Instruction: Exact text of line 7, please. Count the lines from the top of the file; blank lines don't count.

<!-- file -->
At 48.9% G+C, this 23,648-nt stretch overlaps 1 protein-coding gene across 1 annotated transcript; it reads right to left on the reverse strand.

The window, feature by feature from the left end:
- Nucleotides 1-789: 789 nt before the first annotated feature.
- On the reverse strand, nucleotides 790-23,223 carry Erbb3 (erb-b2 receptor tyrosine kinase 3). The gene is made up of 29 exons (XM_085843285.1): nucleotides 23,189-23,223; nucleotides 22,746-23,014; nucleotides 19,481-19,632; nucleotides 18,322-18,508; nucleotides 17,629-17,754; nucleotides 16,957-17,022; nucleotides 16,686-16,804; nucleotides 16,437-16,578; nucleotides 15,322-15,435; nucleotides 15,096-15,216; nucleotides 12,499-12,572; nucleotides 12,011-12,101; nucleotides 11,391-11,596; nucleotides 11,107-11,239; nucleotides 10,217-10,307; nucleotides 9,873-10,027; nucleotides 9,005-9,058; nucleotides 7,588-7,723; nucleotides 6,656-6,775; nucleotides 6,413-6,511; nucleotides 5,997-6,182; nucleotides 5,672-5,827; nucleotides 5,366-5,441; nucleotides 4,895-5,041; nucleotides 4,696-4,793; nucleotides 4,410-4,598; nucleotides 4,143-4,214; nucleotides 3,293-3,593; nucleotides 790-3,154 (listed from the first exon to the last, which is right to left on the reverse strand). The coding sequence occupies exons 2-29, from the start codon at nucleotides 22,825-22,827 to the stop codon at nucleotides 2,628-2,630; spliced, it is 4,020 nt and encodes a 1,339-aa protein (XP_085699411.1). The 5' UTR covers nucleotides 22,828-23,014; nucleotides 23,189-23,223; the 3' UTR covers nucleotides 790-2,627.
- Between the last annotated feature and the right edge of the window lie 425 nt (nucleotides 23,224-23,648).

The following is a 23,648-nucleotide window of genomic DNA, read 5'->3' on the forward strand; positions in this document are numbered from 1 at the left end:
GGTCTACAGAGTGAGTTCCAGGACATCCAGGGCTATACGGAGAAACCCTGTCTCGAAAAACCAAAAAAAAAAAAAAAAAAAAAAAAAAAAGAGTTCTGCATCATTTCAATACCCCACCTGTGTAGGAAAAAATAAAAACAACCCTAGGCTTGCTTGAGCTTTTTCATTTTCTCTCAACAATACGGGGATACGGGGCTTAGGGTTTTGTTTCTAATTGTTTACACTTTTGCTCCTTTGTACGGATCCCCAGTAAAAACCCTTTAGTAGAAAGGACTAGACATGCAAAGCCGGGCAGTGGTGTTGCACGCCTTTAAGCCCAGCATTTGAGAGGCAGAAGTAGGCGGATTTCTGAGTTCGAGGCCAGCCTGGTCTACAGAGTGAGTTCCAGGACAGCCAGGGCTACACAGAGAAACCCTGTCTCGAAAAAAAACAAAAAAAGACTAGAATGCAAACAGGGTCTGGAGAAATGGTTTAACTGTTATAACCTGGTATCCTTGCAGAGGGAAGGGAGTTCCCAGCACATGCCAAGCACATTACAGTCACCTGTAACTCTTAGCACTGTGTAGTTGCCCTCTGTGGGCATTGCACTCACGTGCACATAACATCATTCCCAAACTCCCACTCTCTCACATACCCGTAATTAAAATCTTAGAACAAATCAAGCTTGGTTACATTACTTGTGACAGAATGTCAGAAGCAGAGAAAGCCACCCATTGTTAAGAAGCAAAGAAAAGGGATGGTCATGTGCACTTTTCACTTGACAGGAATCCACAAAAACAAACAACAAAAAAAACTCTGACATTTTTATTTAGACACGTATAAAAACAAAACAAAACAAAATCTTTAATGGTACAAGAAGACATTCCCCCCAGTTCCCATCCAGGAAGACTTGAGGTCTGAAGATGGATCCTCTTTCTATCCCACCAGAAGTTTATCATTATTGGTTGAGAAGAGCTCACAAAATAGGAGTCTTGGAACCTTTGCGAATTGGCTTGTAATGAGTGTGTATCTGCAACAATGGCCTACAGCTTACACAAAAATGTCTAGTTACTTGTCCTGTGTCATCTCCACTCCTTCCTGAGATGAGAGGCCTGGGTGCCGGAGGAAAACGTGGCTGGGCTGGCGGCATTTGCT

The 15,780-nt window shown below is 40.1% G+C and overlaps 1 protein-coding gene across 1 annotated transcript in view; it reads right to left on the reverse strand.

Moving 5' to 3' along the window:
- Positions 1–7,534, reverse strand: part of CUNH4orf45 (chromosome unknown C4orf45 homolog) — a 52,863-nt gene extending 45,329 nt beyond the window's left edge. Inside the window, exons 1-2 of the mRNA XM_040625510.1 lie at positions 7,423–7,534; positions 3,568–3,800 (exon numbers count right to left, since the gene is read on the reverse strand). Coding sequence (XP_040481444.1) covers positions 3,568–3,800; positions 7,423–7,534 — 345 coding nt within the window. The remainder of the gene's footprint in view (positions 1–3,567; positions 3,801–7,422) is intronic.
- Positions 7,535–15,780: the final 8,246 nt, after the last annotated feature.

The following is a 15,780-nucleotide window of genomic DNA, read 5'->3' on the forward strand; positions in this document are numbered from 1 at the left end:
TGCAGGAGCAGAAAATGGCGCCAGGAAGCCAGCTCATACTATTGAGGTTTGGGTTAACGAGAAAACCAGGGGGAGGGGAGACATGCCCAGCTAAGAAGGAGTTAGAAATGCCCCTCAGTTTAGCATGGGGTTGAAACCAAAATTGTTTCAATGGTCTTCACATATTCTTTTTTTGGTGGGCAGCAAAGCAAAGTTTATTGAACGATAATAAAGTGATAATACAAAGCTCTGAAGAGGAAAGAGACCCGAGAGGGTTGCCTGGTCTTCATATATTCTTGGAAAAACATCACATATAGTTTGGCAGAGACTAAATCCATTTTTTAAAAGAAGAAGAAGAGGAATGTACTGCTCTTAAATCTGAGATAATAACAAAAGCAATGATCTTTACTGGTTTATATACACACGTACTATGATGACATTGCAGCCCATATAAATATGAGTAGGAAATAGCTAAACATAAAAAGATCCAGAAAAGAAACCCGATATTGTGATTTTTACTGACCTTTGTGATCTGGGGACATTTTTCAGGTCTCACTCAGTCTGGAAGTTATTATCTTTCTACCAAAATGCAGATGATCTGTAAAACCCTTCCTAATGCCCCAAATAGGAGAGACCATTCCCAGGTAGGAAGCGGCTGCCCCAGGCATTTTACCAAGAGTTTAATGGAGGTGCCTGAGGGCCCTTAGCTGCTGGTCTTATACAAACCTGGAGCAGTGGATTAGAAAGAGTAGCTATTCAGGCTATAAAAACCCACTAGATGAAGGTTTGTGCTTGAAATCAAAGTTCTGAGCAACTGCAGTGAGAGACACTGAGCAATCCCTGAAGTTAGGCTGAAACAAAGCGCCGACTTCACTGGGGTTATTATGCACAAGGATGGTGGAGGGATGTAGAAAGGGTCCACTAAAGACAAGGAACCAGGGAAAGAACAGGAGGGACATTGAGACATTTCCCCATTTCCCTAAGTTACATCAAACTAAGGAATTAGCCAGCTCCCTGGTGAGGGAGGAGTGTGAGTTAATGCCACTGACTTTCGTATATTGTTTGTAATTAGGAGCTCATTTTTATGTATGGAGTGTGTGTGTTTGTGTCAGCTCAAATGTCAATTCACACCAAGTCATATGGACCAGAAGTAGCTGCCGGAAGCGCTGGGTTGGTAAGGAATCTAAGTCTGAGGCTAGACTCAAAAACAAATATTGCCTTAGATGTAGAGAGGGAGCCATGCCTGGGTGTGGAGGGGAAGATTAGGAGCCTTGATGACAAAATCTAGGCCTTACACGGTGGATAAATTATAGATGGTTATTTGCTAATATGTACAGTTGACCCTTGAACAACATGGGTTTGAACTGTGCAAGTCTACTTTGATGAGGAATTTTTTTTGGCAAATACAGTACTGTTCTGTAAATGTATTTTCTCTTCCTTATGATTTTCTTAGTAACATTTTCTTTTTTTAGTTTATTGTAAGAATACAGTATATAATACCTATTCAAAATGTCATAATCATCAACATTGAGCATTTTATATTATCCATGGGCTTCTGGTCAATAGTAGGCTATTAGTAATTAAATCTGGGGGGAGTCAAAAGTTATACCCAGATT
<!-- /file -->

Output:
GGTCTACAGAGTGAGTTCCAGGACATCCAGGGCTATACGGAGAAACCCTGTCTCGAAAAACCAAAAAAAAAAAAAAAAAAAAAAAAAAAAGAGTTCTGCATCATTTCAATACCCCACCTGTGTAGGAAAAAATAAAAACAACCCTAGGCTTGCTTGAGCTTTTTCATTTTCTCTCAACAATACGGGGATACGGGGCTTAGGGTTTTGTTTCTAATTGTTTACACTTTTGCTCCTTTGTACGGATCCCCAGTAAAAACCCTTTAGTAGAAAGGACTAGACATGCAAAGCCGGGCAGTGGTGTTGCACGCCTTTAAGCCCAGCATTTGAGAGGCAGAAGTAGGCGGATTTCTGAGTTCGAGGCCAGCCTGGTCTACAGAGTGAGTTCCAGGACAGCCAGGGCTACACAGAGAAACCCTGTCTCGAAAAAAAACAAAAAAAGACTAGAATGCAAACAGGGTCTGGAGAAATGGTTTAACTGTTATAACCTGGTATCCTTGCAGAGGGAAGGGAGTTCCCAGCACATGCCAAGCACATTACAGTCACCTGTAACTCTTAGCACTGTGTAGTTGCCCTCTGTGGGCATTGCACTCACGTGCACATAACATCATTCCCAAACTCCCACTCTCTCACATACCCGTAATTAAAATCTTAGAACAAATCAAGCTTGGTTACATTACTTGTGACAGAATGTCAGAAGCAGAGAAAGCCACCCATTGTTAAGAAGCAAAGAAAAGGGATGGTCATGTGCACTTTTCACTTGACAGGAATCCACAAAAACAAACAACAAAAAAAACTCTGACATTTTTATTTAGACACGTATAAAAACAAAACAAAACAAAATCTTTAATGGTACAAGAAGACATTCCCCCCAGTTCCCATCCAGGAAGACTTGAGGTCTGAAGATGGATCCTCTTTCTATCCCACCAGAAGTTTATCATTATTGGTTGAGAAGAGCTCACAAAATAGGAGTCTTGGAACCTTTGCGAATTGGCTTGTAATGAGTGTGTATCTGCAACAATGGCCTACAGCTTACACAAAAATGTCTAGTTACTTGTCCTGTGTCATCTCCACTCCTTCCTGAGATGAGAGGCCTGGGTGCCGGAGGAAAACGTGGCTGGGCTGGCGGCATTTGCT